Oasis 101: Web3 Privacy, What Is It?

The development of a secure and user-friendly Web3 starts with additional privacy.

Web3 represents the next generation of the internet with decentralization, transparency, and user control, unlike the traditional Web2 model that is controlled by central entities like tech giants. In order to thrive, Web3 needs privacy while developing a secure and user-centric digital ecosystem.

Unlike traditional finance, where privacy is intrinsic, blockchain networks in Web3 like Bitcoin and Ethereum are built on the principle of transparency. While beneficial for validating transactions, transparency poses a significant privacy risk for users and developers alike. Despite these challenges, Web3 must address privacy concerns in an effort to maintain trustlessness.

Levels of Privacy

Web3 Privacy can be categorized into three levels: network, protocol and user privacy. Network-level ensures privacy through the underlying consensus mechanisms and design choices of the blockchain network. Bitcoin is a great example of this, whose principles of decentralization and pseudonymity have transactions that are pseudonymized using cryptographic hashes.

Protocol-level privacy involves privacy protocols built on top of existing blockchain networks. This means that private transactions are processed in a protocol that runs alongside the blockchain. While difficult to execute on the Bitcoin network due to its limited programmability, Ethereum brought in smart contracts that can be further programmed to ensure extra protection.

Another type of privacy is user-level privacy, which focuses on the individual user’s data, separating their personal information from their on-chain identities. This is usually targeted through stealth wallets or decentralized identity (DID), which cryptographically secure personal information and provide a way to verify identity without revealing data.

Web3 Privacy and Data Protection

Web3 aims to enhance data privacy through decentralization, but it also faces significant challenges.

Web3 and Decentralized Data

Web3’s decentralized architecture promises enhanced data privacy by eliminating the need for trusted third parties. However, decentralization also complicates compliance with privacy regulations. Traditional elements of privacy, such as notice, choice and data destruction, become challenging to implement in a decentralized environment.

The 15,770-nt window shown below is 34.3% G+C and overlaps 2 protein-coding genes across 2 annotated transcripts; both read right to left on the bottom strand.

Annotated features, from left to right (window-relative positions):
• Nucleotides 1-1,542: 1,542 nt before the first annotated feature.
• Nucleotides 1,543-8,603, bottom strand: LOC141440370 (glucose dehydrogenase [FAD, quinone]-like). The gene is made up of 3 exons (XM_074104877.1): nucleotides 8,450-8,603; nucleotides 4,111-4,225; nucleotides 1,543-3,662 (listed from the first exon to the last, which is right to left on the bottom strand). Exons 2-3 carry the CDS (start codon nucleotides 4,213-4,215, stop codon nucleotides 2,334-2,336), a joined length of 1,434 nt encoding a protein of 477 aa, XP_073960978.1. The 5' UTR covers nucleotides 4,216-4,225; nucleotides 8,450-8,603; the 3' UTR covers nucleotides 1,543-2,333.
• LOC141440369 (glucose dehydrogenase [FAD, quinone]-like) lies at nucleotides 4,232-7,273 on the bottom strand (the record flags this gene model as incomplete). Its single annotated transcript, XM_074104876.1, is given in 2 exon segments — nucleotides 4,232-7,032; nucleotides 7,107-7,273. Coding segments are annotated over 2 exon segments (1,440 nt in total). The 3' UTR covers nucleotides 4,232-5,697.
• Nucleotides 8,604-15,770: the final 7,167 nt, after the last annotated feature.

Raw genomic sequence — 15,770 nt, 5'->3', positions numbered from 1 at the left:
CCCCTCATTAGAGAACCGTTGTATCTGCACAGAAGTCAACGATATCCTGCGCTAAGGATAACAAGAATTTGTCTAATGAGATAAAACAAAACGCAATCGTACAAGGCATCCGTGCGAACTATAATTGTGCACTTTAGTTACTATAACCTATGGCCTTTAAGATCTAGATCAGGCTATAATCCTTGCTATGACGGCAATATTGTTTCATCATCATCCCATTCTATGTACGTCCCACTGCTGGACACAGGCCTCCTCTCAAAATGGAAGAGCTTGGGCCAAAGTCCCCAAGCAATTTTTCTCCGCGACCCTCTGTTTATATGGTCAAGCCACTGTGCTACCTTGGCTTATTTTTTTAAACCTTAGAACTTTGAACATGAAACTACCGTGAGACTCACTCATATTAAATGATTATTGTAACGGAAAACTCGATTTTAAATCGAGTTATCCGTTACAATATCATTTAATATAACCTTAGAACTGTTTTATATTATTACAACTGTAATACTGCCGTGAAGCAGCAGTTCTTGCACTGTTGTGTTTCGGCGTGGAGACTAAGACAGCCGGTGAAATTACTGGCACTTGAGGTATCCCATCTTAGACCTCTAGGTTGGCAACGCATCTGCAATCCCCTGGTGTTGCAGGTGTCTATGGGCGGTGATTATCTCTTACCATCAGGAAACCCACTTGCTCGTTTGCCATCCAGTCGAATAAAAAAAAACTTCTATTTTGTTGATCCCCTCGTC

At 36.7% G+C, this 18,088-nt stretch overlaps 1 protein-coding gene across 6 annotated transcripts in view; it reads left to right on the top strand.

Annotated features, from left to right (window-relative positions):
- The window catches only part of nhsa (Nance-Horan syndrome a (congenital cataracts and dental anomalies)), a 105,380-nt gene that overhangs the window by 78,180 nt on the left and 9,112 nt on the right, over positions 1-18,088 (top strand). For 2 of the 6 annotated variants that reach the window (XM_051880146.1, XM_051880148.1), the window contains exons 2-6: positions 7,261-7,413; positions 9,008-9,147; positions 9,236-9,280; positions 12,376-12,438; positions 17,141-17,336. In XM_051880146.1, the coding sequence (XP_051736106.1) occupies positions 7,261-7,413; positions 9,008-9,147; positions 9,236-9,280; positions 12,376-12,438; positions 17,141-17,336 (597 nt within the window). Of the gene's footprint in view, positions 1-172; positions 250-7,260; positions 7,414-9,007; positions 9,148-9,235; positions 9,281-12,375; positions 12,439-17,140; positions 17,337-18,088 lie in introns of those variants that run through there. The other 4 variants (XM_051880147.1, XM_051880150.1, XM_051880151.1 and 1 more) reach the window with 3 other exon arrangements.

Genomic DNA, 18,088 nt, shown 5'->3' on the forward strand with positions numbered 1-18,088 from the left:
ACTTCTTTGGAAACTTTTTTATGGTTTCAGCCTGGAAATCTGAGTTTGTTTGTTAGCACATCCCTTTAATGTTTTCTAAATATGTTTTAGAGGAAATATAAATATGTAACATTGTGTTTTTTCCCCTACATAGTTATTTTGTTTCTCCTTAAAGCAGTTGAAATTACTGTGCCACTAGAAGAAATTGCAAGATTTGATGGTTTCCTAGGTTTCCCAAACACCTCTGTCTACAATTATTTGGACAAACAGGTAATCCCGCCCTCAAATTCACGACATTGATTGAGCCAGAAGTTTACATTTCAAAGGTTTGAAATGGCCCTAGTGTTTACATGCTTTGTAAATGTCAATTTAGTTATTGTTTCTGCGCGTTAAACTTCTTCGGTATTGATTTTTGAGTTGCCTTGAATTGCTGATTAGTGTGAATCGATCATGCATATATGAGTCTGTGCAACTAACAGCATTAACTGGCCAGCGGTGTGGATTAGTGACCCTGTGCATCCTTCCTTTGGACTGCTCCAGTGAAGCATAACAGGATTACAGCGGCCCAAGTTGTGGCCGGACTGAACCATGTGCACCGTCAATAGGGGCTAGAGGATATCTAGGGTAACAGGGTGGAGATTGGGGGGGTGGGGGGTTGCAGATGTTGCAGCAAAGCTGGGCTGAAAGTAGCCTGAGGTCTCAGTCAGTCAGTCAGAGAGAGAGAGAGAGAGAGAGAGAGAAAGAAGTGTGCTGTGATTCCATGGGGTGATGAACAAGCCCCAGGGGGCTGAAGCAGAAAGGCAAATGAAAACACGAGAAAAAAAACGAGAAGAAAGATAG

Providing notices of data collection consistently is difficult due to the distributed nature of the data. Users should also have the option to opt-in or out of data collection, but implementing opt-in mechanisms in a decentralized system is complex because data is not controlled by a single entity. It is also important that data can be deleted upon request. In a blockchain, where data is immutable, achieving data destruction is inherently impossible.

Privacy by Design

Privacy is considered integral to the development of Web3 ecosystems and technologies from the very beginning. Adding privacy by design ensures that privacy features are embedded in the architecture of the system. This means incorporating robust encryption methods, anonymization techniques, and secure data handling protocols at the foundational level.

Consent and Transparency

Ensuring that users are fully informed about how their data is used and obtaining their explicit consent helps provide a level of trustlessness. In order for users to understand the data collection, processing, and sharing practices, transparent smart contracts and clear privacy policies can be embedded directly into dApps. Users should have the ability to grant or revoke consent for data usage at any time, and these preferences should be enforced through the underlying technology.